Children live in fear of explosives, gun violence and the sound of attack helicopters on their way to and at school, and also when they go to the market, or simply while playing outside with friends.
In Afghanistan, the poverty rate has risen from 36% in 2012 to 55% in 2019 and approximately two million people lack reliable and consistent access to food. Last week, the world recognized the importance of addressing issues of poverty and hunger through the observance of International Day for Disaster Risk Reduction, International Day of Rural Women, World Food Day, and the International Day for the Eradication of Poverty.
“We could never talk about attending school or getting an education with my father since he was very strict about it and he believed that girls should not study” recalled Nayima.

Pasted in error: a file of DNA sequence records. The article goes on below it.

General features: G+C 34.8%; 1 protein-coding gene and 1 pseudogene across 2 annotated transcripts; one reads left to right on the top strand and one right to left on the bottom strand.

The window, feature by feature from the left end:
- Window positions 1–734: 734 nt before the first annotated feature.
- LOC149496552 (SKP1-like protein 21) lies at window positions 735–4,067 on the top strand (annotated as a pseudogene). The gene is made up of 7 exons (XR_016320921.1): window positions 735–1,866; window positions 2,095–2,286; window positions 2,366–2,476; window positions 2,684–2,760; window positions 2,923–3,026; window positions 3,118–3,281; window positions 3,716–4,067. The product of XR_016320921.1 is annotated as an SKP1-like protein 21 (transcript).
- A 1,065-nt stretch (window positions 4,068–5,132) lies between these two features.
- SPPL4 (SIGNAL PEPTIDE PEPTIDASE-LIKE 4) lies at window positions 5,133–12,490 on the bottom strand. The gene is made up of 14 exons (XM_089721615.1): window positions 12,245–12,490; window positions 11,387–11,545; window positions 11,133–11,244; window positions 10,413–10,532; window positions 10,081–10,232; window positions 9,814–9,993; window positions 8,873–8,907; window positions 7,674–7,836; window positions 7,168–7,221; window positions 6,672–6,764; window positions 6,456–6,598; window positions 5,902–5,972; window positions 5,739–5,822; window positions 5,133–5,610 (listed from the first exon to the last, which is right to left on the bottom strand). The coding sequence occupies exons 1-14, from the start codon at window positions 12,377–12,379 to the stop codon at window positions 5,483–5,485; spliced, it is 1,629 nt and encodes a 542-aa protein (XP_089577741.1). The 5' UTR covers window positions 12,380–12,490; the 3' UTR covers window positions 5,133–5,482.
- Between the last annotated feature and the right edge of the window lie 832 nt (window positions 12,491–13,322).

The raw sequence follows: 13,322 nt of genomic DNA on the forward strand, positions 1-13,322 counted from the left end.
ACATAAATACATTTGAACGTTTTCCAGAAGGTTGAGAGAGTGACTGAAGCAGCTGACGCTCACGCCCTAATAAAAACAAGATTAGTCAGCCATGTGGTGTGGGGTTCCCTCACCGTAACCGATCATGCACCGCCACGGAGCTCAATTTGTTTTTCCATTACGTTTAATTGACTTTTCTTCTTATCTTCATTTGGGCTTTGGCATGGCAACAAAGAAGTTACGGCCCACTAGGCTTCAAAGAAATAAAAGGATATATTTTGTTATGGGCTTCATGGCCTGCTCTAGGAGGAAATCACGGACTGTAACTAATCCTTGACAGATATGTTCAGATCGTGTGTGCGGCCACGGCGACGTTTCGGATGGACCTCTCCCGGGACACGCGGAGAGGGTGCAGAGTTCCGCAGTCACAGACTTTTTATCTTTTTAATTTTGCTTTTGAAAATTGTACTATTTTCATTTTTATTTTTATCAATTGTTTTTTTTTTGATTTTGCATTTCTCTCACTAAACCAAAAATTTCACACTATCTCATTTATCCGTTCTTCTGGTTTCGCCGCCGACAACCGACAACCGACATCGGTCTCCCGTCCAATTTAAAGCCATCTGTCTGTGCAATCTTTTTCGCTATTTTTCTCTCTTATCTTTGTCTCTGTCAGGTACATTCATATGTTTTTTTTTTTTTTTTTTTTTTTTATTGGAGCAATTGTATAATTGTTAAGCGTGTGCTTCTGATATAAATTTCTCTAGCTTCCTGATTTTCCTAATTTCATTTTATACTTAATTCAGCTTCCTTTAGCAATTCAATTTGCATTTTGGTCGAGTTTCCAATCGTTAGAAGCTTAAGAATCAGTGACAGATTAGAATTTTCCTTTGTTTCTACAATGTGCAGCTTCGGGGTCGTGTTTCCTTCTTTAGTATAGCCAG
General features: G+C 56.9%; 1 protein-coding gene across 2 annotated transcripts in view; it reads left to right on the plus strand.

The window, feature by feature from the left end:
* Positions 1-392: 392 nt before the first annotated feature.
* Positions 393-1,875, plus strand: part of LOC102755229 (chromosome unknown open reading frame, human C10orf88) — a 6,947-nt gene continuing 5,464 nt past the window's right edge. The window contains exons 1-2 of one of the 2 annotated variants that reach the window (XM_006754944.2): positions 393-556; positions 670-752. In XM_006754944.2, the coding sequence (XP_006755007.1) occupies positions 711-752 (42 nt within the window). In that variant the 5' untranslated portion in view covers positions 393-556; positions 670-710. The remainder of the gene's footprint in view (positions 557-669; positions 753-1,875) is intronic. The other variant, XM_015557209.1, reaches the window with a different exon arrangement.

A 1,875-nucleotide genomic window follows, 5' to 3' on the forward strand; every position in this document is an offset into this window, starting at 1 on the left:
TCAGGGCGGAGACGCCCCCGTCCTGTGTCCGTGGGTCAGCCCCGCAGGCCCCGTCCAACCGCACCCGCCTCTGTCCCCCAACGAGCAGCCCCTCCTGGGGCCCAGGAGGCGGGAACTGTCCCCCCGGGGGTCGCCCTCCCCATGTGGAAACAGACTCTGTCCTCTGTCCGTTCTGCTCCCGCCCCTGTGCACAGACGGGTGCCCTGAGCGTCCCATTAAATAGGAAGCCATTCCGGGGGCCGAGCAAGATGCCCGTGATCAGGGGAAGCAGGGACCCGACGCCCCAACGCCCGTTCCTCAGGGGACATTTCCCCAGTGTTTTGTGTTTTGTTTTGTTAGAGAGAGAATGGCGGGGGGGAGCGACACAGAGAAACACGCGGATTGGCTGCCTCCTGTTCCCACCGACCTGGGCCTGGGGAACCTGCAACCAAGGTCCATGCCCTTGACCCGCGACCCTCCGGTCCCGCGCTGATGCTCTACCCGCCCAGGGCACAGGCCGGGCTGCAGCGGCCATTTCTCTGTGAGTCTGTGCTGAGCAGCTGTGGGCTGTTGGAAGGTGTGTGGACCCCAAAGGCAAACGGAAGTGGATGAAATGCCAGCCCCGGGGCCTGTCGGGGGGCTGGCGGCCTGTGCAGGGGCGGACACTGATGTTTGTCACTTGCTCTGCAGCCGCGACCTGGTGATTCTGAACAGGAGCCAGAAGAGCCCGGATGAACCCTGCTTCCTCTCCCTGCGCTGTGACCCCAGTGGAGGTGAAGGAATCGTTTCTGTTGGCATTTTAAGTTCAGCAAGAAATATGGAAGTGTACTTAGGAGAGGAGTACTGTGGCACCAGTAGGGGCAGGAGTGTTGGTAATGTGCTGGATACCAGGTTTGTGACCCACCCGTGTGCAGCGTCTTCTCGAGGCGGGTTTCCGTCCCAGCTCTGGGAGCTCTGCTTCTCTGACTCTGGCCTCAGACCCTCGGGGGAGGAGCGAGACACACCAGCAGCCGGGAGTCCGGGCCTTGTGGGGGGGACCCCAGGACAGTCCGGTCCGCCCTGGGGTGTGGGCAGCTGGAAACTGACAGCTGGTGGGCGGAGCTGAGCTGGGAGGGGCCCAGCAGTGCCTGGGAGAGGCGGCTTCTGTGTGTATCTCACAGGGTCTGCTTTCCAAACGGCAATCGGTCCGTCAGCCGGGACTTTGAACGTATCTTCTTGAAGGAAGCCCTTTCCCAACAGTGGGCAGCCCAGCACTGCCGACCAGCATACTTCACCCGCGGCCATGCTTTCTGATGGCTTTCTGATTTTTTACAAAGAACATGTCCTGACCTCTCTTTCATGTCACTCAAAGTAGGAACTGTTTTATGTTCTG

Rana is ten years old and studies in the first grade at the CBE class in Daman district of Kandahar province.
Mahjera, now 17 years old was forced to enter into early marriage three years ago. As a result, she had to drop out of school. She comes from a poor and traditional family. She is living in a very remote area of Kabul with her husband and in laws. Prior to her marriage, Mahjera was at 8th grade and earned the highest scores in her class and was very ambitious.
For children in Afghanistan, the war has exacted a heavy toll of suffering and continues to pose a number of profound threats. Prolonged conflict exposes children to toxic levels of stress, affects their access to education and health facilities and exposes them to extreme violence. War has become so normal that children risk death or injury every day just going about their daily lives, like walking to school, playing with friends outside or going to the market. A comprehensive survey by Save the Children of nearly 700 parents and children across four conflict-affected provinces of Afghanistan paints a stark picture: children are increasingly too scared to go outside. For a great majority, their journeys to and from school are full of fear.